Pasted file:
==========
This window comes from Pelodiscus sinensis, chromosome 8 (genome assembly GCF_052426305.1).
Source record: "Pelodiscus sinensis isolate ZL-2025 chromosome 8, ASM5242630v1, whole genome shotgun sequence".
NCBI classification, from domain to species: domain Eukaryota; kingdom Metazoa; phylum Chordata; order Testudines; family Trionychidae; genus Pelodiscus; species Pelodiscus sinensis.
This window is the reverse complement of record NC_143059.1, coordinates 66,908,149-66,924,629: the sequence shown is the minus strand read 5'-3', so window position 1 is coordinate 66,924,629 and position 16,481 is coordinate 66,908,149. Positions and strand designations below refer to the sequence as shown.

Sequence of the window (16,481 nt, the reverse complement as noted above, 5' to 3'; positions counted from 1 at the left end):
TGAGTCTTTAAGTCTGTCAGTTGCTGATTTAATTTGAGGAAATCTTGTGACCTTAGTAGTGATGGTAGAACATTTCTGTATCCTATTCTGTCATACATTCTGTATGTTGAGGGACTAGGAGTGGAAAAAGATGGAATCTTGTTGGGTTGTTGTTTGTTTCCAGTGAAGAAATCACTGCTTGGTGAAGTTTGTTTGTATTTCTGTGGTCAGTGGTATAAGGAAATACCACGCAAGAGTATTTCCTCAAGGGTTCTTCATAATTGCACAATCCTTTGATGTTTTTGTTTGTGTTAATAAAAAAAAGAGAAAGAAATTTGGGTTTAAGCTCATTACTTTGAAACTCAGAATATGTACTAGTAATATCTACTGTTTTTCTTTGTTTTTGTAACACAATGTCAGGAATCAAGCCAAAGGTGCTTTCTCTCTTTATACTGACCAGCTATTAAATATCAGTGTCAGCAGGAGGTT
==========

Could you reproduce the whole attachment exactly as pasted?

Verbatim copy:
This window comes from Pelodiscus sinensis, chromosome 8 (genome assembly GCF_052426305.1).
Source record: "Pelodiscus sinensis isolate ZL-2025 chromosome 8, ASM5242630v1, whole genome shotgun sequence".
NCBI classification, from domain to species: domain Eukaryota; kingdom Metazoa; phylum Chordata; order Testudines; family Trionychidae; genus Pelodiscus; species Pelodiscus sinensis.
This window is the reverse complement of record NC_143059.1, coordinates 66,908,149-66,924,629: the sequence shown is the minus strand read 5'-3', so window position 1 is coordinate 66,924,629 and position 16,481 is coordinate 66,908,149. Positions and strand designations below refer to the sequence as shown.

Sequence of the window (16,481 nt, the reverse complement as noted above, 5' to 3'; positions counted from 1 at the left end):
TGAGTCTTTAAGTCTGTCAGTTGCTGATTTAATTTGAGGAAATCTTGTGACCTTAGTAGTGATGGTAGAACATTTCTGTATCCTATTCTGTCATACATTCTGTATGTTGAGGGACTAGGAGTGGAAAAAGATGGAATCTTGTTGGGTTGTTGTTTGTTTCCAGTGAAGAAATCACTGCTTGGTGAAGTTTGTTTGTATTTCTGTGGTCAGTGGTATAAGGAAATACCACGCAAGAGTATTTCCTCAAGGGTTCTTCATAATTGCACAATCCTTTGATGTTTTTGTTTGTGTTAATAAAAAAAAGAGAAAGAAATTTGGGTTTAAGCTCATTACTTTGAAACTCAGAATATGTACTAGTAATATCTACTGTTTTTCTTTGTTTTTGTAACACAATGTCAGGAATCAAGCCAAAGGTGCTTTCTCTCTTTATACTGACCAGCTATTAAATATCAGTGTCAGCAGGAGGTT